One alternative was to send wastewater to the city of Oxford treatment plant. The city had capacity to treat the university’s flow, but that would mean constructing some 12,500 feet of 24-inch gravity sewer to make the connection, including a bore under a state highway. The potential benefits included lower capital cost, elimination of operating and maintenance expenses for the university’s plant, and less environmental liability. It would also allow the university to clear the treatment plant site, on a prime property next to the football stadium. 

However, the analysis showed that the drawbacks outweighed the benefits. The city’s commercial treatment rates were high, and the university would be vulnerable to rate increases. There would also be charges for maintenance and for expansion and replacement of existing collections system components.

Opting for expansion

After lengthy consideration, ESi recommended increasing the university plant’s capacity while maximizing existing assets. ESi proposed a second Lakeside oxidation ditch along with the addition of anoxic tanks upstream of both ditches for enhanced biological nutrient removal. This would help maintain compliance with more stringent NPDES permit limits. 

The proposed new process train would need slightly more capacity than the existing ditch, and new headworks would be built to optimize the flow balance between the two. Other components would also have to be modified to handle pumping, sludge treatment and chemical treatment.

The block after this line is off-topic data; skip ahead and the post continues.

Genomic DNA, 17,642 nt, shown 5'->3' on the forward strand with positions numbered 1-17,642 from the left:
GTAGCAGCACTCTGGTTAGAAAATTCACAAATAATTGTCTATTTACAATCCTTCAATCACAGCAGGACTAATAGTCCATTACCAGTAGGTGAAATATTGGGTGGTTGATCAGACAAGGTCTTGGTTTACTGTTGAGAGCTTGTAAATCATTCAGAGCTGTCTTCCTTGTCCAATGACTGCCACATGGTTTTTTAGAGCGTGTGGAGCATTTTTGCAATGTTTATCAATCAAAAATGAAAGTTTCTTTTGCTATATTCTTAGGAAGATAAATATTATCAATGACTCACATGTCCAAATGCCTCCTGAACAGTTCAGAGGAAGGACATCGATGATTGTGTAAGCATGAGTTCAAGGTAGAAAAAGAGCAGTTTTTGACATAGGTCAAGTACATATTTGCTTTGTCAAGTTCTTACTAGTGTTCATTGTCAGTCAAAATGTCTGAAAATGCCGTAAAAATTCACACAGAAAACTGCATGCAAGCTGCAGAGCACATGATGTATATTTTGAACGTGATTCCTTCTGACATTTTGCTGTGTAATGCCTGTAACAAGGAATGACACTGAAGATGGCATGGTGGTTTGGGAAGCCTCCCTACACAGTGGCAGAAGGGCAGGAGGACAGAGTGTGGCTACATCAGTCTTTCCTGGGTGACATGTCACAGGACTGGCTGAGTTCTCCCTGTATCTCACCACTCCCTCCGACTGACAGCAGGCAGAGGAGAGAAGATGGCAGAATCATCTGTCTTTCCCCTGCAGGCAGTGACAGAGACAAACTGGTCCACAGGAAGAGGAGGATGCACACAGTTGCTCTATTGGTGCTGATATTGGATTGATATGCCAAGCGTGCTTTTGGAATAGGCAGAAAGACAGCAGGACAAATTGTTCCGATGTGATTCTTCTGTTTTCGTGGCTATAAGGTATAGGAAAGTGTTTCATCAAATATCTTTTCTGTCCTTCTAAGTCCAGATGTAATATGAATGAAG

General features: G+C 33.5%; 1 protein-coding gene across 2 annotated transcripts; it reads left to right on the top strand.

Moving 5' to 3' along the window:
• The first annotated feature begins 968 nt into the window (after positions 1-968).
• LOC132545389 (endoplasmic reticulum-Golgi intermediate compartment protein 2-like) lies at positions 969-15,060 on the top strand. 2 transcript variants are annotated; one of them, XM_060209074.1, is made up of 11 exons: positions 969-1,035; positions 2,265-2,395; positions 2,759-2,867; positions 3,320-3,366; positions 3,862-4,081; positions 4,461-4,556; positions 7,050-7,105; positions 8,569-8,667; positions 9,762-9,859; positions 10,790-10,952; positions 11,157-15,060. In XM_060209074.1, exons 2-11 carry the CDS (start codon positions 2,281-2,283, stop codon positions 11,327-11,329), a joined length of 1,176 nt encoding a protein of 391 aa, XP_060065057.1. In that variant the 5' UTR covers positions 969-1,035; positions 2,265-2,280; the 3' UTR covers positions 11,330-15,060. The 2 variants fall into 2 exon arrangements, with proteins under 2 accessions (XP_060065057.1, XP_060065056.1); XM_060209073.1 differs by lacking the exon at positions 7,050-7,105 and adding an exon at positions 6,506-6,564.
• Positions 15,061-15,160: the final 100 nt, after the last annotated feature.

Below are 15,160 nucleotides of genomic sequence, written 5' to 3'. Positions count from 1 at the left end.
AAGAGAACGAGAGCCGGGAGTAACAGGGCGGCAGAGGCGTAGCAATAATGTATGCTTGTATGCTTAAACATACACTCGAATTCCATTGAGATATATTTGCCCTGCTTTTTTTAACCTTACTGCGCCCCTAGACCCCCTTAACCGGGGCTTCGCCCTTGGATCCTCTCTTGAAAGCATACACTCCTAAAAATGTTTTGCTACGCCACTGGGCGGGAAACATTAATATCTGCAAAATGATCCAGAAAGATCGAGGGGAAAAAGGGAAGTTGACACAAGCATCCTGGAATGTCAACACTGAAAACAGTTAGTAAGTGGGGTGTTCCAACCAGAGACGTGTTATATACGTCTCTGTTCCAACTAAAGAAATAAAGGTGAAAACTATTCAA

The plan meant the university retained full control of wastewater treatment. Annual debt service plus operational costs would be substantially lower than for off-campus treatment. The capital cost was higher and the treatment plant would remain next to the stadium, but visual and odor impacts would be attenuated by using covers and air scrubbers.

Falkner observes, “The most recent project added a third clarifier, new screening and grit removal systems, a headworks odor control scrubbing system, an aerobic digester and a UV disinfection system.”

The equipment includes the SpiraGrit system (Lakeside), which has no submerged bearings and so is easy to maintain. The compact system efficiently removes grit over a wide range of flow rates in a mechanically induced vortex. Rotating paddles maintain the flow velocity in the vortex chamber, keeping organics in suspension while allowing heavier grit to settle.

Lakeside also supplied a Raptor Micro Strainer, which captures small debris that passes through other screens. The screenings are washed, compacted and dewatered to 40 percent solids, reducing volume by half and weight by two-thirds, lowering reducing disposal costs.

Still growing

The university’s growth was underlined in fall 2016 when enrollment reached an all-time high of 24,250 students. Enrollment has grown by 40.5 percent over the past decade and by 13.1 percent in the past five years alone.

“The current configuration has a flow capacity of 1.5 mgd with a peak of 2 mgd,” Falkner says. “It is designed to be highly energy efficient because the aerators are controlled based on dissolved oxygen levels in the mixed liquor using variable-frequency drives. This means they only inject as much oxygen and mixing as needed to maintain high-quality effluent.

“Investing in Lakeside’s robust engineering was very much a part of our commitment to the long-term well-being of the university’s wastewater treatment facility. It is tough, reliable equipment that requires only basic maintenance.”